Behind the anti-China hysteria
By Dave Holmes
February 5, 2021 — Links International Journal of Socialist Renewal — China’s influence in Australia, real or alleged, is a major issue in politics today.
Numerous Chinese investments in Australia have been blocked. The Chinese company Huawei has been banned from participating in the 5G rollout.
In June NSW Labor MP Shaoquett Moselmane had his ALP membership suspended after an Australian Federal Police raid on his office over allegations that he was being cultivated by Chinese government agents. He was never charged and his ALP membership was reinstated in November. Former staffer John Zhang remains under investigation.
Academic Clive Hamilton has been a leading anti-China voice. He says Australia is “the global leader pushing back against the Chinese Communist Party’s interference”.
Sydney Morning Herald journalist Peter Hartcher is a prominent China-basher. In a recent column he described China as a "rising fascist power".
The Chinese regime is indeed very authoritarian and anti-democratic, carries out an active intervention into the Chinese overseas student and diaspora communities in Australia, and attempts to cultivate various people in positions of authority and influence.
A cold-war campaign against China
But Australia has amicable relations with plenty of authoritarian and anti-democratic regimes (e.g., Turkey and Saudi Arabia). And the US government has long cultivated people in positions of authority and influence — both Coalition and Labor politicians, trade union leaders, academics and so on. It has military and spy bases here that make us a nuclear war target.
It has immeasurably more influence on Australian politics than China but does the “political class” and its media enablers get worked up about that? No. They are in favour of it. Many are probably already on the US gravy train, whether directly or indirectly.
The Chinese regime may not be very nice but that is not the reason for the anti-China push. This is a cold-war campaign being waged by US imperialism and its allies aimed at isolating and weakening China. This campaign goes back to the victory of the revolution in 1949 but has been driven to a new level by the obvious growing economic, technological and military power of China — especially relative to the United States, which is no less clearly in decline.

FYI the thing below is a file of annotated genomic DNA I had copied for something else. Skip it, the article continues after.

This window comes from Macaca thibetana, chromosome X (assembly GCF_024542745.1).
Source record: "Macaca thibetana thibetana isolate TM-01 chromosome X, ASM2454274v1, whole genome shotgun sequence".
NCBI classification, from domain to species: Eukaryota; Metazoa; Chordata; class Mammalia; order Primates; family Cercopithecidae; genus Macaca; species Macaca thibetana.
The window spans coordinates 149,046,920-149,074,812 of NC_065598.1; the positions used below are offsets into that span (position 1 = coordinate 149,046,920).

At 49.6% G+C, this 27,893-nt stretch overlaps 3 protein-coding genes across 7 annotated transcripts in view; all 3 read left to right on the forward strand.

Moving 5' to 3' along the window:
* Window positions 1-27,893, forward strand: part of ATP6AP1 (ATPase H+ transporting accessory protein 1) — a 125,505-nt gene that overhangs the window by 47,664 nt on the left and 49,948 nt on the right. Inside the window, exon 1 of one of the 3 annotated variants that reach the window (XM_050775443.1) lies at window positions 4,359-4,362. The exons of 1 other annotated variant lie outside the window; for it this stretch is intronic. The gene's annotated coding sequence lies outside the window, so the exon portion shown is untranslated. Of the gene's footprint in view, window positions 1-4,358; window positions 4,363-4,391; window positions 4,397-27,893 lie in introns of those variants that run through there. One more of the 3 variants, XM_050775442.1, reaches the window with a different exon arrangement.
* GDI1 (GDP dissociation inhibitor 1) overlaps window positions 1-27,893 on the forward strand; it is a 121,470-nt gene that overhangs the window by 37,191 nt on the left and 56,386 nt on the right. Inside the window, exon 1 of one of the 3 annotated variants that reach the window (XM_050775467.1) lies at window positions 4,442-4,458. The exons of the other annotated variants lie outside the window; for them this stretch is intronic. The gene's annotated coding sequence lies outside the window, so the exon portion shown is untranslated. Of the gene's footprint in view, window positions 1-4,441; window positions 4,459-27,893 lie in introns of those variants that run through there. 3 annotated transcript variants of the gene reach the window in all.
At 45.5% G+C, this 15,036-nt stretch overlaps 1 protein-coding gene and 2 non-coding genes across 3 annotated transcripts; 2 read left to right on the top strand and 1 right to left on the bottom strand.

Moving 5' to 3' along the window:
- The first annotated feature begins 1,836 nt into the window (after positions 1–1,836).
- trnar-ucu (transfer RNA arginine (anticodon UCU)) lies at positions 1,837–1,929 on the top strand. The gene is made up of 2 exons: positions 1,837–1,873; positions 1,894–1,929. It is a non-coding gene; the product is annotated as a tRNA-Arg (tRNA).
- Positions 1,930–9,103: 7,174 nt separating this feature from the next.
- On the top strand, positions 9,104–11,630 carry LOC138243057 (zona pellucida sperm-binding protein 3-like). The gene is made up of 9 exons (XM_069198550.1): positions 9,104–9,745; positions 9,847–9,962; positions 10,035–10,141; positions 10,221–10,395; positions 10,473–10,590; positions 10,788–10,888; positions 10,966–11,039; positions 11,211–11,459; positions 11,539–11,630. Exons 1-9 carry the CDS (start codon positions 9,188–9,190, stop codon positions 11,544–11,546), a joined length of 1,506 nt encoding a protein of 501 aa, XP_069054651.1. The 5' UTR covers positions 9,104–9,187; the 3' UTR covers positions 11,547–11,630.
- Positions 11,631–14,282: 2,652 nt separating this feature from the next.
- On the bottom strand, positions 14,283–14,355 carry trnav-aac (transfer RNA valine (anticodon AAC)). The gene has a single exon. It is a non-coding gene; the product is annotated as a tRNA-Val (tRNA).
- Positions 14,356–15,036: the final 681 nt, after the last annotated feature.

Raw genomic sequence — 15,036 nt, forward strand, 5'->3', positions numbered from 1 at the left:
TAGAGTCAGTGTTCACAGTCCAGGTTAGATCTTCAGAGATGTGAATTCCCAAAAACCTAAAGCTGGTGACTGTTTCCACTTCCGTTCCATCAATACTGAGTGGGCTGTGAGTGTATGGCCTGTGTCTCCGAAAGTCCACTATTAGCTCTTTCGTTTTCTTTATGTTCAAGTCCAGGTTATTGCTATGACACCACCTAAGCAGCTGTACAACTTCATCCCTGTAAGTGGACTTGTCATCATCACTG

Capitalism with special characteristics
The China question continues to bedevil the left.
In my opinion the Chinese state is capitalist, albeit with some special characteristics. It promotes capitalism and a new class of Chinese capitalists has emerged. According to Forbes business magazine, in 2020 China had 389 billionaires (the US had 614).
The key features of Chinese capitalism are a very strong state control and, related to that, a still important sector of strong state-owned enterprises. All this was very much displayed in China’s extremely effective response to the COVID-19 pandemic, especially in comparison with the catastrophic and shambolic way the US administration dealt with it — some 4500 deaths compared to 500,000 with a population over four times as large.
The recent drama around Alibaba and Ant group illustrates these features. Alibaba is a gigantic Amazon-like Chinese corporation founded by Jack Ma. Associated with it is the one-third owned Ant Group. Ant hosts a payments platform which in June last year had one billion users and 80 million merchants. Its IPO set for August last year would have raised $US30 billion, valuing the company at $US313 billion.
But the public float never happened. The central government cancelled it, probably because Jack Ma had made some ill-advised criticisms of the government’s financial leadership or maybe they were also concerned with the enormous economic power that group would wield. The speculation today is that the government intends to nationalise both Alibaba and Ant.
According to a December 26 International Business Times report:
Xi Jinping, Chinese President and CCP general secretary, had said in October that the plan was to make China a more state-controlled economy based on domestic demand. Observers think China's political economy is poised to see major changes. Many believe that Xi will change the pattern of property ownership in the country.
Some historical background
It is worth remembering that China has long been an object for the predatory lusts of Western colonialism and imperialism.
In the 1800s the Western powers smashed their way into China (the so-called Opium Wars) to secure lucrative trade deals and territorial concessions. In the 1930s Japan invaded China. The US backed Chiang Kai-shek’s Nationalist regime against both Japan and the rising Communist insurgency.
China was meant to be the big prize of the US victory in the Asia-Pacific war, a huge market and source of labour and raw materials. The 1949 revolution took that from them — Who lost China? as the McCarthyite witch-hunters ranted in the 1950s.
In the early 1950s the US fought the Korean War in defence of its right-wing puppet regime in the south. When US-led forces drove north to the Yalu River border with China, Chinese forces launched a massive counterattack, forcing a headlong retreat. When MacArthur wanted to use atomic weapons against bases in China, Truman sacked him.
Today, John Pilger reports, some 400 US bases encircle China — “rather like a noose” as a former Pentagon planner told him.
A recent Tricontinental dossier highlights China’s rise:
The United States is approaching a position where it will no longer be the largest economy in the world by any measurement in the foreseeable future. In purchasing power parity (the real physical flow of goods and services), China’s economy is already 16% bigger than that of the US; by 2025, the IMF projects it will be 39% bigger. As with almost all developing countries, the size of China’s economy is understated when calculated at current exchange rates, but it is already 73% of the size of the US economy at current exchange rates and, based on IMF projections, will be 90% of the size of the US economy in 2025.By the end of the decade, China’s GDP will be bigger than that of the US no matter how it is measured.
Most worrying to the US leadership is China’s growing challenge to US technological supremacy. In fact, in a number of areas China is ahead of the US.